Family medicine used to be quaint. Often, county practitioners would make the rounds across town, visiting whole families in a single afternoon. The same doctor would see parents, children, and even grandchildren, getting to know generations of families over the course of decades.
While the days of the old county doctor making house calls may be gone, intergenerational care is still a large part of family practitioners. It’s a segmented form of medicine, and family practices still care for all members of a family under one roof. But advances in medicine, broadly, have impacted the ways in which families receive healthcare. Whether it’s a new procedure or a different practice business model, the care families receive is far different from what it was years ago.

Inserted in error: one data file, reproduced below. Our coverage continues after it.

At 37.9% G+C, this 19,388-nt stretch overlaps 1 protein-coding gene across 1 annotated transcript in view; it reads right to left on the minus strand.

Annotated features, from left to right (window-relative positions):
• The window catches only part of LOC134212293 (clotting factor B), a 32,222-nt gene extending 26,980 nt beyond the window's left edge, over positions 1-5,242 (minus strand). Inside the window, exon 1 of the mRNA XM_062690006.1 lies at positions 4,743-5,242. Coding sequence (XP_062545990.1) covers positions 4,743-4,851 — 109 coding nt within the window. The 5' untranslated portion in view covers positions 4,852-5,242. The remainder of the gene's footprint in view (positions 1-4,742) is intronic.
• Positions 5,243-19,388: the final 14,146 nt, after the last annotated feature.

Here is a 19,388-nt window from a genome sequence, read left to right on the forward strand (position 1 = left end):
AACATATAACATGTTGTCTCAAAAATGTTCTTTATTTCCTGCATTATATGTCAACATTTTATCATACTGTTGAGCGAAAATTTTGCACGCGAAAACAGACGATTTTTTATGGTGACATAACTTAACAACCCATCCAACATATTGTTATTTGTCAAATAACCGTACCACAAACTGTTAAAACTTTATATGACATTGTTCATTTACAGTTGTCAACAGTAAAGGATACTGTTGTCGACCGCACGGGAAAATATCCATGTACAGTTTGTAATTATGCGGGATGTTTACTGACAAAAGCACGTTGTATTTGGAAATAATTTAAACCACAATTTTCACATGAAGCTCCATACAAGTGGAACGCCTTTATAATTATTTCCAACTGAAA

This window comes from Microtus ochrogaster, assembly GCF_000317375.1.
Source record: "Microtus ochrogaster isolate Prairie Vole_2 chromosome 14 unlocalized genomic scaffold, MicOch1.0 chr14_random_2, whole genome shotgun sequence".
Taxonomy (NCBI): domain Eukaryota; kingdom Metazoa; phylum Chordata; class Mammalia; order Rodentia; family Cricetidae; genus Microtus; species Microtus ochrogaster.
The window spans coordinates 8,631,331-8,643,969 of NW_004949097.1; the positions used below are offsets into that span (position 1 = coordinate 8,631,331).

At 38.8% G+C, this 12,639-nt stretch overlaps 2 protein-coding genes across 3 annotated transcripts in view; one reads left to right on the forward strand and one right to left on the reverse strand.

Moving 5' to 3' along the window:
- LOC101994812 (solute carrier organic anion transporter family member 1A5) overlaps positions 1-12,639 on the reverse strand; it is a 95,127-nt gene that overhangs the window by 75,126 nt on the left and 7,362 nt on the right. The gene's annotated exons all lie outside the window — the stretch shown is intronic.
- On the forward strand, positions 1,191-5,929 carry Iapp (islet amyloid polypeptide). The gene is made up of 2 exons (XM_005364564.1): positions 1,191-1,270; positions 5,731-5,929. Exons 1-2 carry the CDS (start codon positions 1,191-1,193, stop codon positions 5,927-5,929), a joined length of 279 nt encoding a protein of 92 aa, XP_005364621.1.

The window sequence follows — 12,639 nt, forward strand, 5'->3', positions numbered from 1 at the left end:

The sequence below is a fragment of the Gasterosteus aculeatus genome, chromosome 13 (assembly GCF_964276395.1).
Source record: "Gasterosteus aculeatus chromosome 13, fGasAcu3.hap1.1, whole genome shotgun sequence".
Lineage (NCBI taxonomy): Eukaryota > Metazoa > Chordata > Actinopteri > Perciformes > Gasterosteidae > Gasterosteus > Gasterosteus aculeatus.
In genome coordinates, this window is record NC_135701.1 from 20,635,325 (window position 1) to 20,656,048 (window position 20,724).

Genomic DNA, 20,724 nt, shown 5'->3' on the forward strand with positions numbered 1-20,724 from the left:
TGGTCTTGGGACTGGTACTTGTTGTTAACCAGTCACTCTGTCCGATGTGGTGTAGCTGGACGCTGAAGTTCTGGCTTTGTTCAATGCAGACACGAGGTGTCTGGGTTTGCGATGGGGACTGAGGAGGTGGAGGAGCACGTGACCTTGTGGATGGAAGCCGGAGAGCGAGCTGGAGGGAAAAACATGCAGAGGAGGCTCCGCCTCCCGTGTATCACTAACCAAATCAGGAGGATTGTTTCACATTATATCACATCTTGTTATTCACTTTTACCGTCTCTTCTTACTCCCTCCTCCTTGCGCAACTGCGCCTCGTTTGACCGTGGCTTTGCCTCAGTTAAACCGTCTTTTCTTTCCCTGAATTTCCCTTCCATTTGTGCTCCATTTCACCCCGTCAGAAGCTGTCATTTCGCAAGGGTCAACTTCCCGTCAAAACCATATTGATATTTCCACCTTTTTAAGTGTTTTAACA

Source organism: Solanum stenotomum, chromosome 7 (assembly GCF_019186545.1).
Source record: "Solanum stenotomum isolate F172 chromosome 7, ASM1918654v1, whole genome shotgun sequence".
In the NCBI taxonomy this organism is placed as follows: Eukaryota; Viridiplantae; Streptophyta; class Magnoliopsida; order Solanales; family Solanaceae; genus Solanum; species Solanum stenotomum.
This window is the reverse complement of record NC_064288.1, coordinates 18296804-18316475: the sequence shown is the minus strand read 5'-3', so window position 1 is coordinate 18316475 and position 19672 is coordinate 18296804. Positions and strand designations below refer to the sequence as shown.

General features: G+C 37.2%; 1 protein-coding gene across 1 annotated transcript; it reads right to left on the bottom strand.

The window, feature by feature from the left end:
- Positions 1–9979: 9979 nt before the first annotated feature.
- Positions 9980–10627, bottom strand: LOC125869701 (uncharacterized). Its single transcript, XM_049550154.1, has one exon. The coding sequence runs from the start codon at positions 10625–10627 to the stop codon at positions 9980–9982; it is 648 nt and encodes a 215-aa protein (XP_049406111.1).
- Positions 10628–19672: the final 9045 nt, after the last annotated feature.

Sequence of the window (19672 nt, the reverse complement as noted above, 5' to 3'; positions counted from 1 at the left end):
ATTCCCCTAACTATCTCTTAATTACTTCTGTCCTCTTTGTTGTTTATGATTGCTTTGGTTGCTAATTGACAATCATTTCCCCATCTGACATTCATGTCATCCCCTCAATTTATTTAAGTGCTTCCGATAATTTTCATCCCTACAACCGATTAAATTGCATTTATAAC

Still, family medicine is often last type of medicine to obtain or have access to these advances. When a new data analysis tool becomes popularized, family practices are the last to get them. We don’t like that. There is a revolution in family medicine, and we hope to bring some of the more important advances to light in this space.
The New Family Medicine Revolution is also an online discussion space. If you have news, opinions, or experience with a new, innovative aspect of healthcare, drop us a line. We’d love to hear about what you have to share.